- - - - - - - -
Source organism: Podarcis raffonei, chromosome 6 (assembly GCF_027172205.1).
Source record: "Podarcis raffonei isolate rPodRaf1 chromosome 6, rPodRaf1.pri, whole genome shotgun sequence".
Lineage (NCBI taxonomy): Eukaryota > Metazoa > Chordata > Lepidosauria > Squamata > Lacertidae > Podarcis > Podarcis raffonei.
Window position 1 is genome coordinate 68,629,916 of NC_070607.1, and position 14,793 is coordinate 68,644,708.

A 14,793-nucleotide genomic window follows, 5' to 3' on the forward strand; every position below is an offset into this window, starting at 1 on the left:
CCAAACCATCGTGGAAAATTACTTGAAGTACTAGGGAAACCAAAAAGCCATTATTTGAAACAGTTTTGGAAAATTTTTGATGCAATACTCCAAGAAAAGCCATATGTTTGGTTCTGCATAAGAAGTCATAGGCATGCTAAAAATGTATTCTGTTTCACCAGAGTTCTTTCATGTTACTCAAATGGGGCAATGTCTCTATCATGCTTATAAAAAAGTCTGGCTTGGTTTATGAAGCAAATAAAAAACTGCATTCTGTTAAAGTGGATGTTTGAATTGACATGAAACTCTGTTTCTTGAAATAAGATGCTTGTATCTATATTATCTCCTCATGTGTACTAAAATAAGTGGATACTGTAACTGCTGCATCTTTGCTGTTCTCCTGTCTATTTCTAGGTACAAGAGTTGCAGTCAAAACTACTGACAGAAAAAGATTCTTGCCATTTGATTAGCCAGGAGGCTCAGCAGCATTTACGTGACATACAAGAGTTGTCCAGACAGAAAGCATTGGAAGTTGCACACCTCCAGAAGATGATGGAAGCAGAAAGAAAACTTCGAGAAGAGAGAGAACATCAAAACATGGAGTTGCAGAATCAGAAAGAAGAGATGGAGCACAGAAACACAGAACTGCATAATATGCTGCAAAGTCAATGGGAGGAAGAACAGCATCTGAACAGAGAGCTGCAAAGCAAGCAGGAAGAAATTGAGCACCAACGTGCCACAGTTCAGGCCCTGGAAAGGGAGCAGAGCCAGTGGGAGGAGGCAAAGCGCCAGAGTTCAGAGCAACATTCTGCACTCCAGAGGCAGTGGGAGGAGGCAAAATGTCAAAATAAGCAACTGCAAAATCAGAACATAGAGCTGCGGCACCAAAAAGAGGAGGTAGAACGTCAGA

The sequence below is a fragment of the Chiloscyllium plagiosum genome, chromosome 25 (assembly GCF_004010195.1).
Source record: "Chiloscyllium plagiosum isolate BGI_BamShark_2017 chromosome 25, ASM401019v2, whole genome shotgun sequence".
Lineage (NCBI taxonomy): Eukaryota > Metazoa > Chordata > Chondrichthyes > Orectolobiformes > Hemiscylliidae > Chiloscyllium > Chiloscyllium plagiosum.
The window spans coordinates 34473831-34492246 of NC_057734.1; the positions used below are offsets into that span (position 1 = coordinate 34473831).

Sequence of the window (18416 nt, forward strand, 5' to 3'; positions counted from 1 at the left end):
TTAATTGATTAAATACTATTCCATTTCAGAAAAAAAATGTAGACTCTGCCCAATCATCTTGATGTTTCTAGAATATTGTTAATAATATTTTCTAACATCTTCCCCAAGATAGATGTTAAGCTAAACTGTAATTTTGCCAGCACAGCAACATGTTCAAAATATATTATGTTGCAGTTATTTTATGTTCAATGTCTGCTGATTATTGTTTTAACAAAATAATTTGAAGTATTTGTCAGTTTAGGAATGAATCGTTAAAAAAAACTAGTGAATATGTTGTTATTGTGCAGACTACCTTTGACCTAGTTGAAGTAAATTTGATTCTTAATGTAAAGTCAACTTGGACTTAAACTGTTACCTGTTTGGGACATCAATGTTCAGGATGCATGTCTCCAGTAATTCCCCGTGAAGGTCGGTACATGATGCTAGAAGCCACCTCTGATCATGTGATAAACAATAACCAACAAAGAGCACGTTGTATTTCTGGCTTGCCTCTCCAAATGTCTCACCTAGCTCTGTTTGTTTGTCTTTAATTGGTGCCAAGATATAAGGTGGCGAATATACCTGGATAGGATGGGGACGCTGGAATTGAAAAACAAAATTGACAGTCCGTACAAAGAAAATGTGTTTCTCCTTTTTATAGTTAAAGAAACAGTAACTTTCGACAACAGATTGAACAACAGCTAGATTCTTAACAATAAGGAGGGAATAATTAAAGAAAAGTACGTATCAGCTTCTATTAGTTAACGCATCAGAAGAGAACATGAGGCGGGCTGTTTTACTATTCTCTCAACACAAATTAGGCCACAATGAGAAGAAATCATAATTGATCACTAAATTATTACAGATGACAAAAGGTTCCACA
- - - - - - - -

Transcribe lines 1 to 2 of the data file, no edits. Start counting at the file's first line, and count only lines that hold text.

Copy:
Source organism: Podarcis raffonei, chromosome 6 (assembly GCF_027172205.1).
Source record: "Podarcis raffonei isolate rPodRaf1 chromosome 6, rPodRaf1.pri, whole genome shotgun sequence".